4. There is no set source from where this energy comes from.

reiki_IHdsCxZvUnGm_200pxDo you know where your spiritual healing energy is coming from? Well, neither do Reiki healing practitioners.

The range of alleged sources for the energy that Reiki healers claim they get this energy from to do their healing varies. Some claims it’s from themselves. Some claims it’s from the “patient”. Some claims it’s all life around us (kind of like the Force from Star Wars). Some claims it’s from the Earth. Some claims it’s from spirits. Some claims it’s from the Sun. Some claim it’s from the Universe.

In other words there is no agreement on where this alleged energy comes from. The only agreement amongst Reiki healing practitioners is that this energy is good for you.

3. It should be cheap.

money-stacks-psd70735_200pxAccording to Reiki healing practitioners, Reiki energy is all around us and/or inside of us, and if you believe them, it is an unlimited resource that can be used by anyone… theoretical speaking.

Now considering this it should be pretty darn cheap to go to a Reiki healing practitioner and have them try to heal you (hence the word “try”) because they don’t have to buy anything to do what they do, they’re just using their own mental power to force your body to heal.

Most people would think that after considering all of these factors that Reiki healing would be cheap, except…

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Open Up Your Mind and Let Your Brain Shut Off

Sharon_hill_80pxBy via The Huffington Post

People tell me I should be more open-minded.

There is a clichéd saying regarding open-mindedness: “Keep an open mind — but not so open that your brain falls out”.

This piece of advice is most often said to come from physicist Richard Feynman (1918-1988), but also a slew of other more or less famous people, most of them from the field of science: Richard Dawkins, Carl Sagan, James Oberg, Bertrand Russell, J. Robert Oppenheimer. It’s plausible that they all certainly said it at one time or another because it applies every time one is presented with a fringe or alternative explanation for something. It’s well worth remembering as a rule of thumb.

Because I peruse paranormal-themed sites and various “water-cooler” forums on the web, I frequently see ideas thrown out there that would qualify as amazing and paradigm-shifting. So, what do I think about this latest crazy thing, people ask?

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The Starchild skull.

Here’s a recent example. With all the recent speculation about “alien” remains, someone on Facebook mentioned Lloyd Pye who contends (for almost 15 years now) that a curiously-shaped skull he has is that of an alien-human hybrid. Called the “star child” skull, Pye promotes the story that this is proof that humans descended from extraterrestrial beings.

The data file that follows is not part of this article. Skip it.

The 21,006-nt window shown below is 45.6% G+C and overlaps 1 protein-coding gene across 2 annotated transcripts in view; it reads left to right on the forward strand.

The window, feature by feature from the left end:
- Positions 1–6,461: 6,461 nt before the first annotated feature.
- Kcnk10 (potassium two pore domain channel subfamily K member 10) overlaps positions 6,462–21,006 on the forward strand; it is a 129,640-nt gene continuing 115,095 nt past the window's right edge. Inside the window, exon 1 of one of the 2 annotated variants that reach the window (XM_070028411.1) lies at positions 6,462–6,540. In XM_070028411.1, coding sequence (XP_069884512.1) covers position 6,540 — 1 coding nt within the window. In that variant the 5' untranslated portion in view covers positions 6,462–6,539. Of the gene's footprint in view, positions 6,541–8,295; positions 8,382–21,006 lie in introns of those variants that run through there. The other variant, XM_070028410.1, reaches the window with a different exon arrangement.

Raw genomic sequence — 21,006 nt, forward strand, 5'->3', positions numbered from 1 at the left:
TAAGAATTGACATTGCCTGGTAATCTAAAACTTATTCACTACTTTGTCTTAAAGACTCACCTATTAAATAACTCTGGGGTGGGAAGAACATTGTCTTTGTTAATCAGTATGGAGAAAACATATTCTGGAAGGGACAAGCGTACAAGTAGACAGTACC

The plausibility of this idea is practically nil. There is no decent evidence in support of it except a nifty story. To accept it, we’d have to throw out all of what we know about human history, evolution, and a good bit of well-established physics. Just because of one odd-looking skull? No, thank you. That would be stupid. Thus, to consider such an idea takes me about a minute before I realize that would be unreasonable. It’s an imaginative idea, just like mermaids and remote viewing and time travelers. But in order to accept it, I’d have to discard too much (e.g., my brain and society’s accumulated knowledge). The evidence clearly suggests another more down-to-earth explanation. Since the skull DNA tested as human, and we know that certain genetic conditions can cause the enlargement of the skull in just this way, I’m going to accept the obvious and not some far-fetched story just for kicks.

Calling skeptics closed-minded because we discard wacky ideas is a common ploy. It’s often used as a personal insult because the skeptic has rejected a baseless idea that the promoters fancy. When you don’t have evidence to support your idea, observe that the proponent resorts to derogatory tactics.

But all ideas are not equal. Not all ideas are worthy of consideration.

“But all ideas are not equal. Not all ideas are worthy of consideration.”

It’s not about actually being open-minded towards new ideas. Instead, the proponent is accusing the skeptic of being stubborn, undemocratic and unfair. They see it as the skeptical person, being overly rational, ignoring a possibly worthwhile option to be considered. But all ideas are not equal. Not all ideas are worthy of consideration.

Let’s take another example: energy healing. I should be open-minded, reiki practitioners say, and try these forms of energy medicine where healing energy gets channeled or manipulated for better health. If someone offers these treatments to me and I just say “OK! Sounds good!” (and hand over my money) is that actually being open-minded? No. It’s swallowing what I’m being fed without a thought. The same would apply to . . .